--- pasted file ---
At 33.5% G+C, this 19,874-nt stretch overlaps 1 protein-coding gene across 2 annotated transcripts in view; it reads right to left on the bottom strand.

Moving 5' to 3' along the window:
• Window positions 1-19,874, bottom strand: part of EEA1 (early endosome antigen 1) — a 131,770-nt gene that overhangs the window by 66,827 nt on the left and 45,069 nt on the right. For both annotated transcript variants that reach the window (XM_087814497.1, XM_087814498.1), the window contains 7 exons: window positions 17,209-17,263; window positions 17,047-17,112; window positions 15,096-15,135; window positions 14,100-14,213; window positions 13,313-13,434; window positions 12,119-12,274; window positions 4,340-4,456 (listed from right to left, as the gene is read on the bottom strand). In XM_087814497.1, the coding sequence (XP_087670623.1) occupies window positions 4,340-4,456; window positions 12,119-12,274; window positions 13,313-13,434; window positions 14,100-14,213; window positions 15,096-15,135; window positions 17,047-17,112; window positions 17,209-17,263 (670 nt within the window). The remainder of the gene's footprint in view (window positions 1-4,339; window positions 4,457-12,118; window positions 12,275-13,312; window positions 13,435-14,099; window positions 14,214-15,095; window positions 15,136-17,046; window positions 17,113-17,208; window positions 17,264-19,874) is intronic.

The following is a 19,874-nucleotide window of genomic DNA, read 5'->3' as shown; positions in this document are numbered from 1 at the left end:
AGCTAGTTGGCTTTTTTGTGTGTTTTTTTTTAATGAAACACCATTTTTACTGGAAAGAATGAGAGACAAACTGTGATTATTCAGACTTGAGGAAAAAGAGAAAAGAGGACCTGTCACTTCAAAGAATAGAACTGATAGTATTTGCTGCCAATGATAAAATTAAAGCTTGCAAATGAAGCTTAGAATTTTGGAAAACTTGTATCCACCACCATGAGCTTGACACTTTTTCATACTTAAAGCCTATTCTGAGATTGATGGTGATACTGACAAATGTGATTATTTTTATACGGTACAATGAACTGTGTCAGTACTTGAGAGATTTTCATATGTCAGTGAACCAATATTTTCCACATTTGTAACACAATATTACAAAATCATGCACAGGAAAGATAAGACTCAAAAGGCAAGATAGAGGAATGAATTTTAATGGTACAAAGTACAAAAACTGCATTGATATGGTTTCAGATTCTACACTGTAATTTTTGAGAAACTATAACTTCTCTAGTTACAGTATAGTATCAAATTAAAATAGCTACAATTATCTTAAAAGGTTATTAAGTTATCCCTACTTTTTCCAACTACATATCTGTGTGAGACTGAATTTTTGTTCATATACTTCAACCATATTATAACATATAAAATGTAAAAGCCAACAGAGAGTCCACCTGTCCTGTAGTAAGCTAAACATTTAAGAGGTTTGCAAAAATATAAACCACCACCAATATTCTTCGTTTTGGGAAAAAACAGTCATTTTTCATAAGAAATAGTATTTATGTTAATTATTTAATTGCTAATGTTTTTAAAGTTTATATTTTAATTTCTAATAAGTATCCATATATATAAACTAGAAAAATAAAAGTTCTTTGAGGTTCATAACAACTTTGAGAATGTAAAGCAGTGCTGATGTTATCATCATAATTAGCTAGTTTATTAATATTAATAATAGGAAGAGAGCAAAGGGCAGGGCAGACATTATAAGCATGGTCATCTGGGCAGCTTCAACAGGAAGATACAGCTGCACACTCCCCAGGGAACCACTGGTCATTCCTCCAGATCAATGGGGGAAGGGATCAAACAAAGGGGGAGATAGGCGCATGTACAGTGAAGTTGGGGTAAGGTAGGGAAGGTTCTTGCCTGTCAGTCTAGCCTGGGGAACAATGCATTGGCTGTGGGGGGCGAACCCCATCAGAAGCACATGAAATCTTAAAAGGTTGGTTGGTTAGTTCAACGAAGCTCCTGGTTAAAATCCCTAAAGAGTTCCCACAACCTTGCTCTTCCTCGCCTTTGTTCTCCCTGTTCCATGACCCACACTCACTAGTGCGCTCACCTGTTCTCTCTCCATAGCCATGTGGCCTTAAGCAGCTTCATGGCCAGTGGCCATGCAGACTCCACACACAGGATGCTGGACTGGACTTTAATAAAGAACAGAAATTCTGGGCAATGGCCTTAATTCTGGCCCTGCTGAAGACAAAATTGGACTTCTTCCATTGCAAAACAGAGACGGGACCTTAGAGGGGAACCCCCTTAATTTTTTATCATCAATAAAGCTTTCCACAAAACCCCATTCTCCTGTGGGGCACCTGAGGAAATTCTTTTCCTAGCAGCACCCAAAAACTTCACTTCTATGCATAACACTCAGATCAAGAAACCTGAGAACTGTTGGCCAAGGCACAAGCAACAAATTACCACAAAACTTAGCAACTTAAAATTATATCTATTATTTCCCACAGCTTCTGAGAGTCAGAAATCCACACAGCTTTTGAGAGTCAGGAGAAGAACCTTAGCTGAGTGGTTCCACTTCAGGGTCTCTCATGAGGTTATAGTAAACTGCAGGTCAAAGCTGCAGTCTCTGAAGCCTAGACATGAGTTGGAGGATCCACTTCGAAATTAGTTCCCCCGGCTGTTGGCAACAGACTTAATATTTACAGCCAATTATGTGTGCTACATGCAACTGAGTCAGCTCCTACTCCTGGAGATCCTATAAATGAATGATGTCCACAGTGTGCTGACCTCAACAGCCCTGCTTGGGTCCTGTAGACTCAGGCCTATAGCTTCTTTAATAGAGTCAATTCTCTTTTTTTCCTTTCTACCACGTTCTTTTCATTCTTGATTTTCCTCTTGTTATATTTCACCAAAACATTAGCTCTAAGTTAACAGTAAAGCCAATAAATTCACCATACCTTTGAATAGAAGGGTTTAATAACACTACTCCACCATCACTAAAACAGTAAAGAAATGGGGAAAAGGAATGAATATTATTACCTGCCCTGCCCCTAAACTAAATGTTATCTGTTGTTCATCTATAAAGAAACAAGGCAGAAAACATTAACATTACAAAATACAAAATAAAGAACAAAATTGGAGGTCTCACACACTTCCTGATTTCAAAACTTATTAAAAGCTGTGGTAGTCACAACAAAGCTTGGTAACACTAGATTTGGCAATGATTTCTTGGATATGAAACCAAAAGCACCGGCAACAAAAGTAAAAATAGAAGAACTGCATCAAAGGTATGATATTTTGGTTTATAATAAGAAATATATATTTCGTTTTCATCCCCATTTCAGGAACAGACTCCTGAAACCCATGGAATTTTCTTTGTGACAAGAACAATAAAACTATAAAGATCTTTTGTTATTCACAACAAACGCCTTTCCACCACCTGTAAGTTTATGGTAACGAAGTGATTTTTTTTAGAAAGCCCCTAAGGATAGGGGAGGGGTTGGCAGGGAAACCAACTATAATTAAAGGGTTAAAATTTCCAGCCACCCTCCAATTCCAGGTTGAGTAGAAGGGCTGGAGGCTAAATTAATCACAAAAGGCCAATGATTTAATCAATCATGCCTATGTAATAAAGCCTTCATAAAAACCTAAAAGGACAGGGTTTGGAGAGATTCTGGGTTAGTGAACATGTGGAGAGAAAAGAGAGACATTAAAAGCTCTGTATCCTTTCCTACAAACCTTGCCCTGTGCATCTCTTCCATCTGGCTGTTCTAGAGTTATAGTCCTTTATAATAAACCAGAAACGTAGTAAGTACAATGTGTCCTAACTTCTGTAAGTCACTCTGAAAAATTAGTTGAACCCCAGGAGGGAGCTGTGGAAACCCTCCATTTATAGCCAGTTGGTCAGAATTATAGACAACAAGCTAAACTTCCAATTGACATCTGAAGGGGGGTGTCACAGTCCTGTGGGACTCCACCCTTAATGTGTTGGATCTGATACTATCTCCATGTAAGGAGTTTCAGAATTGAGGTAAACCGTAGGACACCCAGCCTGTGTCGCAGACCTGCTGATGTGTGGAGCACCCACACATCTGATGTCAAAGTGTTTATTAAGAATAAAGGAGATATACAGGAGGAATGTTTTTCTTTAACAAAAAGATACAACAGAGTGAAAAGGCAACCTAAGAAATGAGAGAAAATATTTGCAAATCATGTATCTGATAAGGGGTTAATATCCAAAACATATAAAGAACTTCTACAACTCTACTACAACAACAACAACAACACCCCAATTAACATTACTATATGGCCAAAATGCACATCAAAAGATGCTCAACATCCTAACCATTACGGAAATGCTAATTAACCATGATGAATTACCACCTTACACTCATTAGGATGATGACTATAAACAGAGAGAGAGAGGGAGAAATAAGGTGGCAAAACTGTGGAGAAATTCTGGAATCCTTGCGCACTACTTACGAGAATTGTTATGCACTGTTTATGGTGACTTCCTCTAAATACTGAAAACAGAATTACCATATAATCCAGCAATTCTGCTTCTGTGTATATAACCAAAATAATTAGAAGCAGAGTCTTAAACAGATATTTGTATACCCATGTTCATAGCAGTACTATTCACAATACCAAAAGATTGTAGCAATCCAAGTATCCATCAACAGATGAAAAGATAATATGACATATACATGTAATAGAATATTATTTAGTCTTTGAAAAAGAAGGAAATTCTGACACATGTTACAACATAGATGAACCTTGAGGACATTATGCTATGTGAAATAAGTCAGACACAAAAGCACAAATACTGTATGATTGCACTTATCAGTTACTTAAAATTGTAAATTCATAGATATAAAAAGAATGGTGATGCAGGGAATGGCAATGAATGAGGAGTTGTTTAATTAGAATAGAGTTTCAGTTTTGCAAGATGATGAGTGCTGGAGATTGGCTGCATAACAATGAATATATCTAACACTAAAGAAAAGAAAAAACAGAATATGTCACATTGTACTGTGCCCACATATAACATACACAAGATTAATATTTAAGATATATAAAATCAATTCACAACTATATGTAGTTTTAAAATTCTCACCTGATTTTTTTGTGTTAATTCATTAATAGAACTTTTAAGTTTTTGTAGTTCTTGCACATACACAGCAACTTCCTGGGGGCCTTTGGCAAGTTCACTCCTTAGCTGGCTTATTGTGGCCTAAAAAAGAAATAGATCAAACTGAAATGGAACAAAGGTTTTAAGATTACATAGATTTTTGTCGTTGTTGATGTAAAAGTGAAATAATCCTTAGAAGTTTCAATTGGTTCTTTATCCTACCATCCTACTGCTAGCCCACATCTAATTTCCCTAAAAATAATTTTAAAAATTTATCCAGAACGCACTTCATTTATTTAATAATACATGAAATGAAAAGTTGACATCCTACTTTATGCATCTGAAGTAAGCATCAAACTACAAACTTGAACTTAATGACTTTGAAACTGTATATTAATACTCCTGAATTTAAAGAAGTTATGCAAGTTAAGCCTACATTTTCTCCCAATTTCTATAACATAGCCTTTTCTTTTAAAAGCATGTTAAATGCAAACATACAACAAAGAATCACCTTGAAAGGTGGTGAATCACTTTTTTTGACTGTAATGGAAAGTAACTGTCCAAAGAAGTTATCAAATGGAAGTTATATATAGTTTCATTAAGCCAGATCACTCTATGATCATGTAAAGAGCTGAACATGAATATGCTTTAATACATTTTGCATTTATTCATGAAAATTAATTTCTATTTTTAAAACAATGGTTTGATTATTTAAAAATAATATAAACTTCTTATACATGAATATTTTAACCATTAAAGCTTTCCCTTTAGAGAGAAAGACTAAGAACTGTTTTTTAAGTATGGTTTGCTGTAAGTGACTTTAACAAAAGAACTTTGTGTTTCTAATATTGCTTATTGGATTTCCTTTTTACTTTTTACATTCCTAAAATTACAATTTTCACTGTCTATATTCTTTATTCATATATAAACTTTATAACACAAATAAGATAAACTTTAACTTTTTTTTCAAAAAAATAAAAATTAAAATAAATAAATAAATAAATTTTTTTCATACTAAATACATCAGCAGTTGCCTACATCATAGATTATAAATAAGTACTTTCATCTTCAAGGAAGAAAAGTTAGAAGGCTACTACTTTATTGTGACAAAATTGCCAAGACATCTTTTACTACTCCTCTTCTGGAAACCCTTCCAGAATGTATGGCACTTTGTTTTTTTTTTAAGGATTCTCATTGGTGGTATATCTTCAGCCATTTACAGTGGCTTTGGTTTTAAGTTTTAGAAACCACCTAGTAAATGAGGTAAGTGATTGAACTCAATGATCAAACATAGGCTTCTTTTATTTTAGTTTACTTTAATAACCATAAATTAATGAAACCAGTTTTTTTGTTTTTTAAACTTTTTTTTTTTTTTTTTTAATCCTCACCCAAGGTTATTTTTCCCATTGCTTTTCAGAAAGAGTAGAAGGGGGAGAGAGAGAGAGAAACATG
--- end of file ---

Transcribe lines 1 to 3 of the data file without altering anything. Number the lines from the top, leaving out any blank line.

At 33.5% G+C, this 19,874-nt stretch overlaps 1 protein-coding gene across 2 annotated transcripts in view; it reads right to left on the bottom strand.

Moving 5' to 3' along the window:
• Window positions 1-19,874, bottom strand: part of EEA1 (early endosome antigen 1) — a 131,770-nt gene that overhangs the window by 66,827 nt on the left and 45,069 nt on the right. For both annotated transcript variants that reach the window (XM_087814497.1, XM_087814498.1), the window contains 7 exons: window positions 17,209-17,263; window positions 17,047-17,112; window positions 15,096-15,135; window positions 14,100-14,213; window positions 13,313-13,434; window positions 12,119-12,274; window positions 4,340-4,456 (listed from right to left, as the gene is read on the bottom strand). In XM_087814497.1, the coding sequence (XP_087670623.1) occupies window positions 4,340-4,456; window positions 12,119-12,274; window positions 13,313-13,434; window positions 14,100-14,213; window positions 15,096-15,135; window positions 17,047-17,112; window positions 17,209-17,263 (670 nt within the window). The remainder of the gene's footprint in view (window positions 1-4,339; window positions 4,457-12,118; window positions 12,275-13,312; window positions 13,435-14,099; window positions 14,214-15,095; window positions 15,136-17,046; window positions 17,113-17,208; window positions 17,264-19,874) is intronic.